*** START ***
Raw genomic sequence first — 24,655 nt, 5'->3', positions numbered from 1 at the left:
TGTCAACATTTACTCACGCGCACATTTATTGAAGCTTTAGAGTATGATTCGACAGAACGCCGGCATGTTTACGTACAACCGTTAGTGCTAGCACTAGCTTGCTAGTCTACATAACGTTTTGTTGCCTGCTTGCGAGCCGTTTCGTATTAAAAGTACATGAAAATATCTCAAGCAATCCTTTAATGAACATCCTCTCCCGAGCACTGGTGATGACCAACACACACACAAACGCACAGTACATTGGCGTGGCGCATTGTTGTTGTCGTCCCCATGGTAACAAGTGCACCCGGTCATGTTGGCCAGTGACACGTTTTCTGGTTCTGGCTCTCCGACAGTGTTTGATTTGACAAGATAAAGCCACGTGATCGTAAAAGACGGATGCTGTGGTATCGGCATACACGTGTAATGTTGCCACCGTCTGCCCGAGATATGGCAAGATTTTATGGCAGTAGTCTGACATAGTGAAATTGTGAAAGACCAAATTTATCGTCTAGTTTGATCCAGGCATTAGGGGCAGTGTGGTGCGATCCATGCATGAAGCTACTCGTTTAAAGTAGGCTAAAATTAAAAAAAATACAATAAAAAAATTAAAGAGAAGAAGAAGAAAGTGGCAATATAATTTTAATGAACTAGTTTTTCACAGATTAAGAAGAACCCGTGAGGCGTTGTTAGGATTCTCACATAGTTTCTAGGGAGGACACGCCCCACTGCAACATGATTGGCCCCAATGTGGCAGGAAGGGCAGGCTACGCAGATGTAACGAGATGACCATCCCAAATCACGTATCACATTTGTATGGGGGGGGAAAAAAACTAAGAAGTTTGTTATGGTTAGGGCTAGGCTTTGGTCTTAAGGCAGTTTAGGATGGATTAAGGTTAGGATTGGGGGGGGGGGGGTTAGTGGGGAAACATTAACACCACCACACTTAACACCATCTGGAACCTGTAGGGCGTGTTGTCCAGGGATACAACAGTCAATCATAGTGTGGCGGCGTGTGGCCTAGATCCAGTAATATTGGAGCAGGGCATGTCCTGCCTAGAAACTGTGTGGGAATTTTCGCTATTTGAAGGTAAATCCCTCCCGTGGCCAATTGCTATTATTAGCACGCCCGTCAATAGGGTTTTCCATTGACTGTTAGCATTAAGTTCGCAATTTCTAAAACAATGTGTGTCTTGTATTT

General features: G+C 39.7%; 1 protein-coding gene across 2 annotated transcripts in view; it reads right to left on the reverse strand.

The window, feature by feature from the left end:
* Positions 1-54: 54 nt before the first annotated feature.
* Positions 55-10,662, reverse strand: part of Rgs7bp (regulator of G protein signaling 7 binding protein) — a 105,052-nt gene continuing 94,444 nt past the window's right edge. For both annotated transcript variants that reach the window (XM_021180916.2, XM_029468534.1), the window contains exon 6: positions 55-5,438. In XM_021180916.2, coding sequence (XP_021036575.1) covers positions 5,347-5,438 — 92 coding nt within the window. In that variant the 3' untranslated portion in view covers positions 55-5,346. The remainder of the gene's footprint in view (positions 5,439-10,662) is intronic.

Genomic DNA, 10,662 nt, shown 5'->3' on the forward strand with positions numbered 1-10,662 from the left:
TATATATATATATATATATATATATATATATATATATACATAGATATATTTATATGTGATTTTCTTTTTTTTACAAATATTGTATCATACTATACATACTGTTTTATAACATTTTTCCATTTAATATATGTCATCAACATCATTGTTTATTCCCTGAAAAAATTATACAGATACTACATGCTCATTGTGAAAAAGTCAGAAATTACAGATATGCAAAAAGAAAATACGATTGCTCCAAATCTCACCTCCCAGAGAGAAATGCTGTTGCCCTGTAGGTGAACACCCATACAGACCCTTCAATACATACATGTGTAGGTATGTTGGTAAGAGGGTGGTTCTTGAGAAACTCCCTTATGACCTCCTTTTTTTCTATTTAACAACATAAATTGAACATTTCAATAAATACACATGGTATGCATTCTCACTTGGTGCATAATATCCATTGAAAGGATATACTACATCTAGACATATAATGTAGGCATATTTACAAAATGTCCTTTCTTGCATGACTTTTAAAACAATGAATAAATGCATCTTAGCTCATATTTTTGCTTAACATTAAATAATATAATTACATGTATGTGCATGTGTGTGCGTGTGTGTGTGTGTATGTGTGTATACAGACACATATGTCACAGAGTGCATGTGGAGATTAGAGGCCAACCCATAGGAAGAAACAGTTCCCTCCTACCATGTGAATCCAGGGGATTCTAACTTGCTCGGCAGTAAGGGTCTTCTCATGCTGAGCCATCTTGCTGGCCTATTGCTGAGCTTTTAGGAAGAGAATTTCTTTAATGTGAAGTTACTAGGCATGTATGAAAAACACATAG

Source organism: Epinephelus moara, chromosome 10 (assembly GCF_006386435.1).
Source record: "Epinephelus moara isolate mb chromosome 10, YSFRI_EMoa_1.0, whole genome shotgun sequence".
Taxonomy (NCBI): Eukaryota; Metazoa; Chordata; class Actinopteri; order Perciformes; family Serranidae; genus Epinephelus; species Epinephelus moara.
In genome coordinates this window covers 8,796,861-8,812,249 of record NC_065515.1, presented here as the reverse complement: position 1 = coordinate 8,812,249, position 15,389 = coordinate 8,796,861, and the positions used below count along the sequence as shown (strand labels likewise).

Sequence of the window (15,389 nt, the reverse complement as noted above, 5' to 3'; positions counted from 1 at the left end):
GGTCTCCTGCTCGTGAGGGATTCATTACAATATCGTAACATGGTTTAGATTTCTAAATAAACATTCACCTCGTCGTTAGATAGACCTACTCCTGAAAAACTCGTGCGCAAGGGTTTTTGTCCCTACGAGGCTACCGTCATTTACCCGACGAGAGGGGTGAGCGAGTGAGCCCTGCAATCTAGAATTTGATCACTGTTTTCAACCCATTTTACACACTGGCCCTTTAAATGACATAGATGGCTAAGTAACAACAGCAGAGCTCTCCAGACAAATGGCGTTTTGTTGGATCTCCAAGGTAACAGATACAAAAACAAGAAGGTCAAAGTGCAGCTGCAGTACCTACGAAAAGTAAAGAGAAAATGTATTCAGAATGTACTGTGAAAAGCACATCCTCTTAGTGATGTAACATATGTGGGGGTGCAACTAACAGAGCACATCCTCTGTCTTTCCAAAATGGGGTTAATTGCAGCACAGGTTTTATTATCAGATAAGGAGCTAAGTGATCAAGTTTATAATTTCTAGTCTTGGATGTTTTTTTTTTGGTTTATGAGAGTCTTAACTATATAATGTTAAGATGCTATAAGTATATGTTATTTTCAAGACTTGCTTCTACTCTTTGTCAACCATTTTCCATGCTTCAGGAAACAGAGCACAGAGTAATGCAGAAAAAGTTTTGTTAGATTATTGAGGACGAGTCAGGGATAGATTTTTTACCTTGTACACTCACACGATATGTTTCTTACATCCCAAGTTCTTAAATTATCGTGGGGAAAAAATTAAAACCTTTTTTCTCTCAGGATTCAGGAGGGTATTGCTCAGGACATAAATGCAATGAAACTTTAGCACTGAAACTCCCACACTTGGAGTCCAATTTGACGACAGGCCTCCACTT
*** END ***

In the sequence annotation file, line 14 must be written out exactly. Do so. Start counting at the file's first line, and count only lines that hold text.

GGTCTCCTGCTCGTGAGGGATTCATTACAATATCGTAACATGGTTTAGATTTCTAAATAAACATTCACCTCGTCGTTAGATAGACCTACTCCTGAAAAACTCGTGCGCAAGGGTTTTTGTCCCTACGAGGCTACCGTCATTTACCCGACGAGAGGGGTGAGCGAGTGAGCCCTGCAATCTAGAATTTGATCACTGTTTTCAACCCATTTTACACACTGGCCCTTTAAATGACATAGATGGCTAAGTAACAACAGCAGAGCTCTCCAGACAAATGGCGTTTTGTTGGATCTCCAAGGTAACAGATACAAAAACAAGAAGGTCAAAGTGCAGCTGCAGTACCTACGAAAAGTAAAGAGAAAATGTATTCAGAATGTACTGTGAAAAGCACATCCTCTTAGTGATGTAACATATGTGGGGGTGCAACTAACAGAGCACATCCTCTGTCTTTCCAAAATGGGGTTAATTGCAGCACAGGTTTTATTATCAGATAAGGAGCTAAGTGATCAAGTTTATAATTTCTAGTCTTGGATGTTTTTTTTTTGGTTTATGAGAGTCTTAACTATATAATGTTAAGATGCTATAAGTATATGTTATTTTCAAGACTTGCTTCTACTCTTTGTCAACCATTTTCCATGCTTCAGGAAACAGAGCACAGAGTAATGCAGAAAAAGTTTTGTTAGATTATTGAGGACGAGTCAGGGATAGATTTTTTACCTTGTACACTCACACGATATGTTTCTTACATCCCAAGTTCTTAAATTATCGTGGGGAAAAAATTAAAACCTTTTTTCTCTCAGGATTCAGGAGGGTATTGCTCAGGACATAAATGCAATGAAACTTTAGCACTGAAACTCCCACACTTGGAGTCCAATTTGACGACAGGCCTCCACTT